Maya Woodbury was recently awarded the Predoctoral Fellowship in Pharmacology/Toxicology through the PhRMA Foundation. The title of her approved proposal is “miR-155/STAT3 signaling: a novel pharmacological target for Down syndrome.” For this project, she will receive financial support for her research in the amount of $20,000 per year for two years. The Foundation only awards about 10 such grants nationally each year.
According to the PhRMA Foundation’s 2012 Annual Report, “the mission of the PhRMA Foundation is to support young scientists in disciplines important to the pharmaceutical industry by awarding them competitive research fellowships and grants at a critical point at the outset of their careers. The aim is to encourage young scientists who will be the leaders of tomorrow to pursue careers in research and education related to drug discovery.”
Maya is currently a student in the Graduate Program for Neuroscience and the Biomolecular Pharmacology Program through the Department of Pharmacology & Experimental Therapeutics at Boston University School of Medicine. She works in the Laboratory of Molecular NeuroTherapeutics under the mentorship of Dr. Tsuneya Ikezu.
Kenneth J. Rhodes, Ph.D., Vice President of Neurology Discovery at Biogen Idec and an alumni of the Boston University Pharmacology Training Program, led the team of researchers that developed Tecfidera, an oral medication that defends against relapsing Multiple Sclerosis (MS).
The Food and Drug Administration recently approved Tecfidera, also known as dimethyl fumarate, for treating relapsing multiple sclerosis. This new drug delays progression of physical disability and slows the development of brain lesions associated with MS. It also reduces the inflammation caused when the immune system attacks myelin, which ultimately results in less damage to myelin in the body. In a Biogen Idec press release, Dr. Kenneth Rhodes stated that, “these exciting results support further research, as the data suggest that neublastin may have the potential to promote sensory neuronal regeneration and functional recovery following injury. The neublastin program is part of Biogen Idec’s commitment to innovative neurological science and discovery.”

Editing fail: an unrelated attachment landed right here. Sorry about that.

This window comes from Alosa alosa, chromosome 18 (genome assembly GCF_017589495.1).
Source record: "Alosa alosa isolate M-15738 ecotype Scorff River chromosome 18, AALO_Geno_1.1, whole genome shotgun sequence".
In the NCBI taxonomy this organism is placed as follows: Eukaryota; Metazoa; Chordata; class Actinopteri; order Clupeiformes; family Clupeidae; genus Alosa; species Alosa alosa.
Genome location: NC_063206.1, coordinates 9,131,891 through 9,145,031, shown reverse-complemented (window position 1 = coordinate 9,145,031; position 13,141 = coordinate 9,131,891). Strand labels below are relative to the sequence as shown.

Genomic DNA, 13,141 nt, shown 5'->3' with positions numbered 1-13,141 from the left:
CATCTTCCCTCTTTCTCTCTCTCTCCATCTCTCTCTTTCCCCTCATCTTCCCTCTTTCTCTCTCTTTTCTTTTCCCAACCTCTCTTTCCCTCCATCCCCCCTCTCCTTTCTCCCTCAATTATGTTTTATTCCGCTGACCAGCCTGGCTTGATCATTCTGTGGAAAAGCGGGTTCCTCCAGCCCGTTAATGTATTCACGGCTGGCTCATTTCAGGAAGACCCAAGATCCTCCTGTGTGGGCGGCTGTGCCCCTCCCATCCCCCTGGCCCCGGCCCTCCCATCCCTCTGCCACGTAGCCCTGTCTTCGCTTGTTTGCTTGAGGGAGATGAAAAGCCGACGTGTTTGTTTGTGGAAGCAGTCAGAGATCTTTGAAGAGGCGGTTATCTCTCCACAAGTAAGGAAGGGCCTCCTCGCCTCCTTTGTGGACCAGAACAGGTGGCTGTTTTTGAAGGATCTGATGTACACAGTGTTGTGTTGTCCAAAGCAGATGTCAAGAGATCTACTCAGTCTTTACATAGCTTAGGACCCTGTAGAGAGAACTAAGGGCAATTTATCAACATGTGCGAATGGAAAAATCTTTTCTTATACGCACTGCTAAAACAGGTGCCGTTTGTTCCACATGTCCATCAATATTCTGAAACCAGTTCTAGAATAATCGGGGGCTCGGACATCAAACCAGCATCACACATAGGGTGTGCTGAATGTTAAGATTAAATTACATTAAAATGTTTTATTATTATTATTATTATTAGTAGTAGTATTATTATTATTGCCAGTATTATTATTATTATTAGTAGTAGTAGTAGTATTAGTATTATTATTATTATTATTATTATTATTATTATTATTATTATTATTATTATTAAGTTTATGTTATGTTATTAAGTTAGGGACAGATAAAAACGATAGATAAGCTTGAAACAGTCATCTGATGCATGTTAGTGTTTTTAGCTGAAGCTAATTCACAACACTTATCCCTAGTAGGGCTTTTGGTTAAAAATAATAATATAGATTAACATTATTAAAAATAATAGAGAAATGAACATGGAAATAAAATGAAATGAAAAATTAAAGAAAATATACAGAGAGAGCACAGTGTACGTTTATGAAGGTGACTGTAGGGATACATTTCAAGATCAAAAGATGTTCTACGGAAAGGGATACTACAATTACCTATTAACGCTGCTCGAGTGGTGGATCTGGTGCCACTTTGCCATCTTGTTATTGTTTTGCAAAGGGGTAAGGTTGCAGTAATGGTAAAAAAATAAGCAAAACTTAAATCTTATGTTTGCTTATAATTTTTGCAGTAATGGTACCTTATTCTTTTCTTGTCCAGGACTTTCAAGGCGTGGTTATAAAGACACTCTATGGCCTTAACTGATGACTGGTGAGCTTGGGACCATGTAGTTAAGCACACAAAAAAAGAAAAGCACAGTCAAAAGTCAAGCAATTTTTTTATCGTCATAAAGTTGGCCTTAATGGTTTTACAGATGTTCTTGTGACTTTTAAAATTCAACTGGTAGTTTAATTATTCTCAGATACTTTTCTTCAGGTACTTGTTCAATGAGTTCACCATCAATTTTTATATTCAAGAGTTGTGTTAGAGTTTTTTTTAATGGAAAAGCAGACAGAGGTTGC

According to the Boston Business Journal, Tecfidera “tops the list of the biggest potential revenue-generating drugs launched so far this year in the U.S., with expected sales of $2.9 billion by 2018.”
Dr. Kenneth Rhodes joined Biogen Idec in May 2007 after spending ten years in the Neuroscience Department at Wyeth, where he also led neurodegeneration drug discovery teams researching MS among epilepsy, stroke, Parkinson’s and Alzheimer’s disease. He served as a postdoctoral trainee under the mentorship of Dr. David H. Farb, Professor and Chair of Pharmacology at Boston University School of Medicine, from 1992-1993. Dr. Rhodes has published over 50 research papers in peer-reviewed journals such as Nature, Neuron, and the Journal of Neuroscience and most recently was the Keynote Speaker for the 2013 BU-Pfizer Symposium on “Therapeutic Innovation: Oxidative Stress and the Next Generation of Discovery” held November 5, 2013.
Kendra Kobrin, M.D., Ph.D. candidate in Pharmacology, received the Carl E. Rosow Award for Pharmacology Education at the Department of Pharmacology & Experimental Therapeutics New Faculty & New Student Reception held on 19 September.
Kendra graduated Summa Cum Laude from Boston University in 2008 with Bachelor degrees in both Psychology and Music. Following graduation, she spent a year as a Research Assistant in the Dermatology Department at Roger Williams Medical Center before enrolling at Boston University School of Medicine. As a second year student in the Disease and Therapy course, Kendra especially excelled in the Neurology and Psychology Modules and joined the Department of Pharmacology & Experimental Therapeutics for her dissertation work shortly thereafter. In 2011 Kendra joined Dr. Gary Kaplan’s laboratory at the VA Hospital in Jamaica Plain, where her research focuses on neuronal morphological changes associated with extinction of opioid use and relapse to drug-seeking behavior in animal models.